The Illinois Commerce Commission recently approved the hotly contested Rock Island Clean Line high voltage transmission line, a similar, sister project to Grain Belt Express but imposed conditions that likely will be showstoppers for the private company. The Illinois Commerce Commission (ICC), the state’s utility regulatory board, recently ruled on the proposed Rock Island Clean Line (RICL) high voltage transmission line and dealt them a severe blow by the conditions placed on it.
The line that would stretch from northwest Iowa to Illinois is one of four similar lines that Clean Line Energy Partners LLC, a fledgling company from Houston, Texas is proposing to build and maintain in the Midwest. The lines are designed to transport electricity generated by wind farms in the Great Plains to the more heavily populated regions mostly in the northeast. The company claims that land based wind generated electricity is less expensive than off shore wind such as that off the Atlantic coast adjacent to the highly populated coastal states their lines would supply.
One of the proposed lines, labeled Grain Belt Express would originate in western Kansas, pass through Missouri and Illinois and connect with the western edge of the east coast’s regional grid in Indiana where it is intended to service those Northeast states. Groups opposed to Grain Belt Express have been following the Rock Island Line closely because it is reasonable to assume that the ICC will rule similarly on the Grain Belt Express Clean Line when the time comes.
Block Grain Belt Express-Missouri President Russ Pisciotta explains, “Although Clean Line is trying their best to spin the ruling as a victory, they were dealt a severe blow by the ICC. While it was in fact approved,there were several insurmountable conditions placed upon them. Some of the most important ones are as follows:
1. RICL was not granted the power of eminent domain. Landowners will not be forced to sell an easement or face condemnation. Without the authority of eminent domain, the company will likely never successfully negotiate with each and every landowner along a direct path. It also will be difficult for the company to obtain financing without eminent domain authority.
2. If RICL wants to obtain that authority, they must re-apply and start the long and expensive process over.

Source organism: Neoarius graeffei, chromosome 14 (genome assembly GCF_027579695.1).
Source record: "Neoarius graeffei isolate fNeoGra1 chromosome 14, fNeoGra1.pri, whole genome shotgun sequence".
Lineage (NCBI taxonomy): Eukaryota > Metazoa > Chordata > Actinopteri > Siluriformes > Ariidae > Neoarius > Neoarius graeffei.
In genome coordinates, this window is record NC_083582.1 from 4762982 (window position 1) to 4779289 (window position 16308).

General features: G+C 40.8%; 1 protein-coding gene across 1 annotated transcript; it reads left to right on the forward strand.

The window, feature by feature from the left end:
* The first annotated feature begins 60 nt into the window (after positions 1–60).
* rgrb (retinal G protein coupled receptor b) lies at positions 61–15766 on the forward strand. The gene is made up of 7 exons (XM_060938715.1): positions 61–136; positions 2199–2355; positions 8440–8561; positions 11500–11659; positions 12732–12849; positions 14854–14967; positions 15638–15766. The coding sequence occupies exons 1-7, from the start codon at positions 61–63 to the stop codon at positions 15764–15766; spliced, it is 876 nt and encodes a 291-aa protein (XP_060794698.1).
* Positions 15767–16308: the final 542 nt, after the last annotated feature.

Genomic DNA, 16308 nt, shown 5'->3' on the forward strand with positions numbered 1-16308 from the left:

3. RICL must prove that it has 100 percent of its financing before the project can begin. Clean Line admitted in sworn testimony that it has obtained only 2 percent of the total financing necessary to date. 4. RICL is not allowed to obtain financing from ratepayers through FERC and its permit would be revoked if it attempts to obtain any such cost allocation.”
Clean Line Energy Partners face growing opposition with each of its proposals.
There are now active groups in Missouri, Illinois, Arkansas, Oklahoma, Kansas, Iowa, and South Dakota. Groups share the common goal to prevent the private company from obtaining the power of eminent domain andability to condemn private property for its own profit without proven benefit to pass-through states, or actual need for the power.
The legal hearings at the Missouri Public Service Commission (PSC) have finished for the Grain Belt Express application for Certificate of Convenience and Necessity (CCN).
Block Grain Belt Express-Missouri spokesperson Jennifer Gatrel states, “We are very encouraged and thankful that the PSC staff recommended that the Commission does not grant the CCN to Grain Belt Express Clean Line. That is a very important because the Commission relies on the expertise of its staff for technical and legal recommendations. The staff recognized that the proposal does not meet the five necessary requirements to be granted the CCN.” One staff member of the PSC testified that out of approximately 7,200 public comments that have been received by the PSC regarding the Grain Belt Express transmission line, all but 65 have been in opposition. In September, the PSC held eight public hearings on the Grain Belt Express proposal which were attended by approximately 2,000 people in opposition.
The Commission could rule on the case by the end of the year.
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